The Italian Legislative Decree No. 254/2016 (the “254 Decree”) implementing the Directive 2014/95/EU concerning disclosure of non-financial and diversity information by certain large undertakings and groups (the “Relevant Entities”) now obliges those Relevant Entities to draw up an additional statement to provide information on their businesses, specifically covering environmental, social, employee, respect for human rights, anti-corruption and bribery matters (the “Non-Financial Report”).

Article 3 (1), lett. a, of the 254 Decree specifies that the Non-Financial Report shall include the organizational and management internal models of the Relevant Entities, including the 231 Models. Consequently, the 231 Models shall flow into a document – the Non-Financial Report – that must be drafted by the board of directors, under penalty of the sanctions specified in the 254 Decree. The board will be therefore required to express an independent assessment of the suitability and effectiveness of the 231 Models. One of the possible consequences of this overlapping of functions could be the strengthening of the role of the supervisory body provided for by the 231 Decree and its technical competences.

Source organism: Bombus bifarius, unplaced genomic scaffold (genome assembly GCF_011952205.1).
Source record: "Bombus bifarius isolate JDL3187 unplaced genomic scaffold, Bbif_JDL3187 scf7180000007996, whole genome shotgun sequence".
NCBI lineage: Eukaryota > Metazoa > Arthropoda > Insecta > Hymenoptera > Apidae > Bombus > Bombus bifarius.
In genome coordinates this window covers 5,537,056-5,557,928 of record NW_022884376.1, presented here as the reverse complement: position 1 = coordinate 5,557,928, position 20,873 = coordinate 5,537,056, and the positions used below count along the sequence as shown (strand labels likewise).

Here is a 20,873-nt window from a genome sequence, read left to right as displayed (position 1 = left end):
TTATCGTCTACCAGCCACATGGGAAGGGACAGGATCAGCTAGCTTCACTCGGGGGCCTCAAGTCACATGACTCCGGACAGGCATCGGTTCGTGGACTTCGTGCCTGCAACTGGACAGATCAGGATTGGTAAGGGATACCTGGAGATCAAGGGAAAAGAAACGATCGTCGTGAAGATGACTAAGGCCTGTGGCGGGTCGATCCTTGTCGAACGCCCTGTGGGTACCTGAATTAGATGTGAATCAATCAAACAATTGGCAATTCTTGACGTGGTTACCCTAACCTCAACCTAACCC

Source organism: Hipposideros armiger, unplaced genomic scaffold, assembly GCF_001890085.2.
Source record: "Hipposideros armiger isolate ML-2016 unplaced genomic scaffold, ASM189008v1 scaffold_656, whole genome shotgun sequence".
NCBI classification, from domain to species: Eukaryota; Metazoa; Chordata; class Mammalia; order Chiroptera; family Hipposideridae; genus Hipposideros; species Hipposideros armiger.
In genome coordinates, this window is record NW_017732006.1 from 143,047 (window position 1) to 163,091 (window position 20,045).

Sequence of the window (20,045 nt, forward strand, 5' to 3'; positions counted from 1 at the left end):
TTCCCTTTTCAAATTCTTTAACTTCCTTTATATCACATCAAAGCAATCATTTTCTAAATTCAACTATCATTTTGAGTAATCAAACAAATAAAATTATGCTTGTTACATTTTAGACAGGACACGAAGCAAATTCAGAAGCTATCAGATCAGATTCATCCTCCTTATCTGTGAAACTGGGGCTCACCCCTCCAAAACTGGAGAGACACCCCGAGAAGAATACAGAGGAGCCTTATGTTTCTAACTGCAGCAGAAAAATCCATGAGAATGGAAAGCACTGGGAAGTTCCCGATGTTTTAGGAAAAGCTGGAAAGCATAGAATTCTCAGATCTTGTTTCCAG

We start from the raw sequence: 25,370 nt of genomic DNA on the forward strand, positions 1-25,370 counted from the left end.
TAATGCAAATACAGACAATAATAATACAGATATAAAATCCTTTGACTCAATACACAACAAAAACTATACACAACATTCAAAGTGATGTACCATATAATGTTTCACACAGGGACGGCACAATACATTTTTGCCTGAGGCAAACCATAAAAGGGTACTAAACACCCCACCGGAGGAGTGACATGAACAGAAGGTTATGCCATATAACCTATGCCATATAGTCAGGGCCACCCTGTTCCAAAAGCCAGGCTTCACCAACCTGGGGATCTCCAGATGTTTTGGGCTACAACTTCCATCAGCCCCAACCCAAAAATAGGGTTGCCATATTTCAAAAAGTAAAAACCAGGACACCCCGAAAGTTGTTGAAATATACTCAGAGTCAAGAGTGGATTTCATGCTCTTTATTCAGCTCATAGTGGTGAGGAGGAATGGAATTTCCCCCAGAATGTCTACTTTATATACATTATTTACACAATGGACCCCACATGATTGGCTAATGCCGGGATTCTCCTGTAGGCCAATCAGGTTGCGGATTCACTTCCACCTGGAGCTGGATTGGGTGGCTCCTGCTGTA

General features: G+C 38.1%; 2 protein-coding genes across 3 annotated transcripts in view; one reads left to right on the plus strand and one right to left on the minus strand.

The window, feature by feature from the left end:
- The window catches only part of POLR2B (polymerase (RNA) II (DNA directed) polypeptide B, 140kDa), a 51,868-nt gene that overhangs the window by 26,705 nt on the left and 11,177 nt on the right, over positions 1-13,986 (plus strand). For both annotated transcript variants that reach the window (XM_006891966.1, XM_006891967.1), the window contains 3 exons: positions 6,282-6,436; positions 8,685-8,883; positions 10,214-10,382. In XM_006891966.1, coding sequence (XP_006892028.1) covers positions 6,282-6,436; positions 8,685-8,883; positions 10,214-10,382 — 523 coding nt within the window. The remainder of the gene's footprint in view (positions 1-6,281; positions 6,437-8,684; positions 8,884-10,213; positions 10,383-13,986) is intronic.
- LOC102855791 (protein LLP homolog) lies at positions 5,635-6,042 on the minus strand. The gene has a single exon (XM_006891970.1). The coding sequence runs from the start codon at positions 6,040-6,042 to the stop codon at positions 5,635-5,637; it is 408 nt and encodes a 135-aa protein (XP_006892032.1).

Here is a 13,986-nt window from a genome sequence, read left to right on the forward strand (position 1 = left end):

4.2 Whistleblowing

A new law on whistle blowing and non-retaliation of those employees who raise in good-faith the suspicion of illegal behaviours was recently approved and will soon be published on the Official Gazette. As a result, the 231 Models of Legal Entities must include:

i) Confidential communication/notification channels/means whereby Executives and Subordinates may report suspected infringements or breaches of the 231 Models;

ii) At least one communication channel/mean that safeguards secrecy (also from an IT angle) on the identity of those who have made such reporting;

iii) Prohibition of retaliation (e.g., dismissal/firing, demotion, etc.) of those who have made such reporting in good faith;

iv) Disciplinary sanctions for those who violates point (iii) above, but also for those who report suspected (and ungrounded) infringements in bad faith.


La presente Newsletter ha il solo scopo di fornire informazioni di carattere generale. Di conseguenza, non costituisce un parere legale né può in alcun modo considerarsi come sostitutivo di una consulenza legale specifica.